database.16 The change-of-address database can be accessed through a third-party provider or implemented local to the election office. (If the forwarding request has expired, a query will indicate that the new address is unavailable.) The utility of such a check varies, as some election offices have noted that NCOA information is not sufficiently timely for their purposes.

The NVRA requires election officials to notify the voter if they receive an indication that the voter has moved. In particular, when a change of address is received from the USPS process, the election official must send by forwardable mail a postage pre-paid and pre-addressed return card on which the voter may state his or her current address. If the voter remains within the jurisdiction of the election official and the voter responds to the notice, then the address can be updated based on the new information provided. If the new address is outside the jurisdiction of the election official, the voter is asked to return the card, and the voter registration record is handled accordingly. If the confirmation card is not returned and the voter does not vote in or by the second general federal election that occurs after the date of the notice, he or she may be removed from the VRD.

In addition, a state’s department of motor vehicles and other mandated NVRA agencies (e.g., social service agencies) can be an important source of information regarding changes of address. These other agencies may well have more current address information than do the state DMVs, some of which have lengthened their drivers’ license renewal times to save on costs. One state—Michigan—provides for the automatic updating of voter registration information based on changes received at its DMV, and has found that many changes of address are thus much more easily managed. (The reverse is also true—a change to a Michigan voter’s registration address also automatically changes the voter’s residence address at the DMV.) In general, federal law (NVRA) requires these agencies to provide change-of-address information to election officials unless the voter has specifically indicated that the change of address is not for voting purposes (as might be true for a voter in New York who relocates to Florida only for the winter); however, implementation of this requirement is uneven across the United States.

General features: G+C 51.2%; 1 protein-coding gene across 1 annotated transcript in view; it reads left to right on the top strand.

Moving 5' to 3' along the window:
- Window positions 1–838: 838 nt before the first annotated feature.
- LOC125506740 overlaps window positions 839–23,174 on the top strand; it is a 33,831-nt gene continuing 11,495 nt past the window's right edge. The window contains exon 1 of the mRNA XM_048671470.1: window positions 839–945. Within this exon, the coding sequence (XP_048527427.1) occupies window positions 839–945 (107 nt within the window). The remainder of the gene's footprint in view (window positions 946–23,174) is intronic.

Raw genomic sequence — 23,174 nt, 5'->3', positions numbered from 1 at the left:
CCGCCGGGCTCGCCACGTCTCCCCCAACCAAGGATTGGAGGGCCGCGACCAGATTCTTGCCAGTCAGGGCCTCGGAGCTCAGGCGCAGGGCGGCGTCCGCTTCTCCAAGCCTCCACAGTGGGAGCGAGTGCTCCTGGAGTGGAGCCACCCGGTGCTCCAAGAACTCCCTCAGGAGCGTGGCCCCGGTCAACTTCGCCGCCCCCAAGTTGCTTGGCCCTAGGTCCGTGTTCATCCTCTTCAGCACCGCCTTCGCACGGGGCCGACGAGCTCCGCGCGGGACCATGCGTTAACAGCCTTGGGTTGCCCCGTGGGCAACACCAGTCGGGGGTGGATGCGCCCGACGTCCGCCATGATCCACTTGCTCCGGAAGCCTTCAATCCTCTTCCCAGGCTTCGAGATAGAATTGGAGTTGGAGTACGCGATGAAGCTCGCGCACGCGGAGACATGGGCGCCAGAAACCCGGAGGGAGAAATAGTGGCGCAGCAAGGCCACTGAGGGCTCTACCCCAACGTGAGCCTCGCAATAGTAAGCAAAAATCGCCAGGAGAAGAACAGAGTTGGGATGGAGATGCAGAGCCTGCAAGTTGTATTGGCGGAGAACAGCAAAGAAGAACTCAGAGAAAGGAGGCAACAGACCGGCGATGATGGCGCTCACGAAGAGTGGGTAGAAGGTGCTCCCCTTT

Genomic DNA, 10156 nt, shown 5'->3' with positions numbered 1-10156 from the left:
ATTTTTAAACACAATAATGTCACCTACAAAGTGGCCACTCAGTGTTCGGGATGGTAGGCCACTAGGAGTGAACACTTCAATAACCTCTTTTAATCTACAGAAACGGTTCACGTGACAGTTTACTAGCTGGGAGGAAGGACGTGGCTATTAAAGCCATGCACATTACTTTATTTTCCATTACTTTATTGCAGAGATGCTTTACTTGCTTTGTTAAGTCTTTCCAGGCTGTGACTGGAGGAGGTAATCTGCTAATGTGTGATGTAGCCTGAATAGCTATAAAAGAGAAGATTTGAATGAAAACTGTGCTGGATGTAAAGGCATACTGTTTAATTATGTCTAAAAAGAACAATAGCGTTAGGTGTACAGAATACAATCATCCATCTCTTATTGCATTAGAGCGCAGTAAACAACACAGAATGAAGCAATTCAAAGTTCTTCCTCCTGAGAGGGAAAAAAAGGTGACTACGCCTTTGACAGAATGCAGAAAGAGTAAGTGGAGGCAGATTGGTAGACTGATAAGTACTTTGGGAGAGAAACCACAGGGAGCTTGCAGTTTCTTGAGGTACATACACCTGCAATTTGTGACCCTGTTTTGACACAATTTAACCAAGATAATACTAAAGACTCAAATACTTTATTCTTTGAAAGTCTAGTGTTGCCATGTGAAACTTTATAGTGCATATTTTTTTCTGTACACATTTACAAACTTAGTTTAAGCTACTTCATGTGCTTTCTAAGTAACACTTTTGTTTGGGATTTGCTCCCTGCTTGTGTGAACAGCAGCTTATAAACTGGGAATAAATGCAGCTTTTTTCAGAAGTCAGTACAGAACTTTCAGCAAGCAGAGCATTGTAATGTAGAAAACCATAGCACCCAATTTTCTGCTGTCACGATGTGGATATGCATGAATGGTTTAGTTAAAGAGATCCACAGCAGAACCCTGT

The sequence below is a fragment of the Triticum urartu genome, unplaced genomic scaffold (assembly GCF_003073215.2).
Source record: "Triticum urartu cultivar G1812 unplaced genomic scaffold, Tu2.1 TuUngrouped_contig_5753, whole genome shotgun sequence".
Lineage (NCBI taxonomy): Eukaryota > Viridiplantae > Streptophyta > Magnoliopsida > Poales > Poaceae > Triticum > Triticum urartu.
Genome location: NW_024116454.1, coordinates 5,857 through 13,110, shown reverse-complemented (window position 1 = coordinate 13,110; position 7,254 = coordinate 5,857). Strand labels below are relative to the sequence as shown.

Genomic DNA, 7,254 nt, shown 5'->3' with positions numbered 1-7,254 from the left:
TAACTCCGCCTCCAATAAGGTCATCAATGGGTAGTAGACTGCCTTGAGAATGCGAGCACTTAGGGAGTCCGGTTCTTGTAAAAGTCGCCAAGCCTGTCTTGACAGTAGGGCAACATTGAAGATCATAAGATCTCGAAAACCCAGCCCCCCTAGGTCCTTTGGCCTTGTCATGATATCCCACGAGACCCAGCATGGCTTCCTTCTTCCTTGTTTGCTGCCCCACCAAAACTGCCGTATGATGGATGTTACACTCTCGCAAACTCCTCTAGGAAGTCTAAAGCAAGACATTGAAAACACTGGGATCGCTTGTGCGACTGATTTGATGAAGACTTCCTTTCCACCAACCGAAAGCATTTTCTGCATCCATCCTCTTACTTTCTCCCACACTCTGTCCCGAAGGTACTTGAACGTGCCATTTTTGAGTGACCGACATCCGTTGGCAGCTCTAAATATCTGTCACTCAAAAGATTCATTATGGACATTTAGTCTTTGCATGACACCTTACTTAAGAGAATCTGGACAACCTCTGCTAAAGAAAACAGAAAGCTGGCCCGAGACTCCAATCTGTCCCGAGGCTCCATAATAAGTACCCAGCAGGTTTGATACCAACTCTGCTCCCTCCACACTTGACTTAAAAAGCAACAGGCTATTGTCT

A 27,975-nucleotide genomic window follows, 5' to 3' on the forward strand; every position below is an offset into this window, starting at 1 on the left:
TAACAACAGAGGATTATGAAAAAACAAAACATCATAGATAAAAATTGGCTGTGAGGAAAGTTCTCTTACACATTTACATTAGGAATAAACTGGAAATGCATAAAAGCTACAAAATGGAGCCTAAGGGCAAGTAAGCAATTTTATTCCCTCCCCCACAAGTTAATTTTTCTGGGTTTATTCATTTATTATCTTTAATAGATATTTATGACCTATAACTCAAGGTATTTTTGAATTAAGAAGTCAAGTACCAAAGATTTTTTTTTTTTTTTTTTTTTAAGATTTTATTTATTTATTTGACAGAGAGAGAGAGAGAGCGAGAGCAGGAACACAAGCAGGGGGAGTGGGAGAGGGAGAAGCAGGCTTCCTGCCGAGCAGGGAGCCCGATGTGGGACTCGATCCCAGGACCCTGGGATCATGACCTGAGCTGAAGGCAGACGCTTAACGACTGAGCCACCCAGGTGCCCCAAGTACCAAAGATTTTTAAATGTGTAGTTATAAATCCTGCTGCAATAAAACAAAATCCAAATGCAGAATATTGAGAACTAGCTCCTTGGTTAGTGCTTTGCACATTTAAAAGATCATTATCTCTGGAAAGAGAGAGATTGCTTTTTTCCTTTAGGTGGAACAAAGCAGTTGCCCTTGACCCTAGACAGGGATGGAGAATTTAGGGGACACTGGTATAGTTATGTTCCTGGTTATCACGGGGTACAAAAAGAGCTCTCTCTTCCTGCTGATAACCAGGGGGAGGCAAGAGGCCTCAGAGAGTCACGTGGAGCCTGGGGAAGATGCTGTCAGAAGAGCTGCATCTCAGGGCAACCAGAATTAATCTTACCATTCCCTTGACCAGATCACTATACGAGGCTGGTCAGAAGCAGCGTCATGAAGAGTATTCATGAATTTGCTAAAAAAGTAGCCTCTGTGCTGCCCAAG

Voters who submit change-of-address notifications to election officials (e.g., by moving into a new community and checking the appropriate box on a voter registration form indicating a new address for the same voter) pose little or no computational problem for election officials. However, an automated check of a VRD against a USPS change-of-address database is not a straightforward task, because these databases do not include important identifiers such as date of birth or any part of the SSN. Note that when performing computer-based matching using name and address fields, address standardization is virtually mandatory. Address standardization can be accomplished using commercially available software or services that automatically process raw voter-provided addresses. Even so, a comparison based on standardized address fields is likely to be less accurate than one based on identification fields. (For example, a given change-of-address notification from the post office may or may not be associated with all voters in a household.)

An additional complication is that a change of mailing address (the primary purpose of the USPS NCOA database) does not necessarily reflect a change in residence or domicile (which determines eligibility to vote in a given electoral jurisdiction). Military personnel, who constitute the majority of UOCAVA voters,17 in particular often prefer to keep their voter registrations at a main base or state of origin, and upon assignment to another location will file a change of address with postal authorities, even if it is not in fact a change of residence or domicile for voting purposes. Thus, reliance on USPS change-of-address databases as a proxy for changes of domicile for voting purposes may contribute to the disenfranchisement of mobile individuals who do not change domicile.


For more information on the NCOA database and address change services provided by the U.S. Postal Service, see Commercial software costing in the range of $50,000 is available that checks addresses and formats them so that they can be checked against the NCOA (this cost does not include the cost of comparison to the NCOA database). A less expensive option available to states is to contract with a vendor licensed by the USPS, which can cost several thousand dollars per year to check the entire state database.


UOCAVA voters are uniformed and overseas citizens who cast absentee ballots (UOCAVA is the acronym for the Uniformed and Overseas Citizens Absentee Voting Act).

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